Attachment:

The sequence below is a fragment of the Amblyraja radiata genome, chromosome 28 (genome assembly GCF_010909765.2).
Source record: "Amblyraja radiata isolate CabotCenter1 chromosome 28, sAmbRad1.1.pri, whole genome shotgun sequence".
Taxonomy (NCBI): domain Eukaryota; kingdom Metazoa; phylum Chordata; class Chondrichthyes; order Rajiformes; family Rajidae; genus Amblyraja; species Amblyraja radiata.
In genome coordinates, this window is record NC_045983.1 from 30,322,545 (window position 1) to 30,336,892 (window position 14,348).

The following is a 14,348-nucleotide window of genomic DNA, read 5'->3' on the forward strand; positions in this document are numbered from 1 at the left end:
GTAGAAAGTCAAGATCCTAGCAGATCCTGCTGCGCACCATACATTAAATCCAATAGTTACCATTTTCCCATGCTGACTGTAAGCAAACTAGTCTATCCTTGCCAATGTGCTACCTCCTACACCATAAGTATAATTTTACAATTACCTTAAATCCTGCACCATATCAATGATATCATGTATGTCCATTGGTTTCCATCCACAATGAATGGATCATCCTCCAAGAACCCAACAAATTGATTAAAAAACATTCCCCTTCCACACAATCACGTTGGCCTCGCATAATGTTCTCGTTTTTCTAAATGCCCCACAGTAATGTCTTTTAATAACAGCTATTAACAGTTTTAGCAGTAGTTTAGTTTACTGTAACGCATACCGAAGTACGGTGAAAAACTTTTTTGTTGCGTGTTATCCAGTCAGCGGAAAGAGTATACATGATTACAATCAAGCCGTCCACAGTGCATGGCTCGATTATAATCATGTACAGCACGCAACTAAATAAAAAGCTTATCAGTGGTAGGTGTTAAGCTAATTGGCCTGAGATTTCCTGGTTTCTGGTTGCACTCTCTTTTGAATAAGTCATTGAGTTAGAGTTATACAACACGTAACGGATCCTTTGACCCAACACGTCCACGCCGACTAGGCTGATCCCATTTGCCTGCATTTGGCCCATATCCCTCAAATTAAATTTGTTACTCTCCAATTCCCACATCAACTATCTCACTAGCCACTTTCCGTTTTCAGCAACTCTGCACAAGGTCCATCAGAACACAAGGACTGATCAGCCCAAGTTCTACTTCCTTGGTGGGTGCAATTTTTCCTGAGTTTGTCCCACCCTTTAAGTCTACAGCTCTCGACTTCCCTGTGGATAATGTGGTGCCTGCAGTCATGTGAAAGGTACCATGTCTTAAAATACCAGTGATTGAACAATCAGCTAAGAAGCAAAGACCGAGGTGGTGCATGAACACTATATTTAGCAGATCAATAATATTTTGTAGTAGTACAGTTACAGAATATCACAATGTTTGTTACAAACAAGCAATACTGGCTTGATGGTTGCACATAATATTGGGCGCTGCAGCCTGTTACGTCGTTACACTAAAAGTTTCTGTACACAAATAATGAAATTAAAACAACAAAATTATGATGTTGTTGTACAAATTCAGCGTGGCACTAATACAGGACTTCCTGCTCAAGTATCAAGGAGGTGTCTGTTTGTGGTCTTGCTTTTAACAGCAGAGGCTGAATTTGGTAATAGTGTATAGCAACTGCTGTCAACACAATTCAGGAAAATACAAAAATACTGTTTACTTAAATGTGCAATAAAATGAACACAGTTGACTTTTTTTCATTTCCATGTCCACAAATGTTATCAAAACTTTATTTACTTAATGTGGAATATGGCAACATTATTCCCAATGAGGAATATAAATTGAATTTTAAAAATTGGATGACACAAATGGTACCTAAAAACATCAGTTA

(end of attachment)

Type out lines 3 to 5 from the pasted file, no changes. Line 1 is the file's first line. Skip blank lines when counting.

Taxonomy (NCBI): domain Eukaryota; kingdom Metazoa; phylum Chordata; class Chondrichthyes; order Rajiformes; family Rajidae; genus Amblyraja; species Amblyraja radiata.
In genome coordinates, this window is record NC_045983.1 from 30,322,545 (window position 1) to 30,336,892 (window position 14,348).

The following is a 14,348-nucleotide window of genomic DNA, read 5'->3' on the forward strand; positions in this document are numbered from 1 at the left end: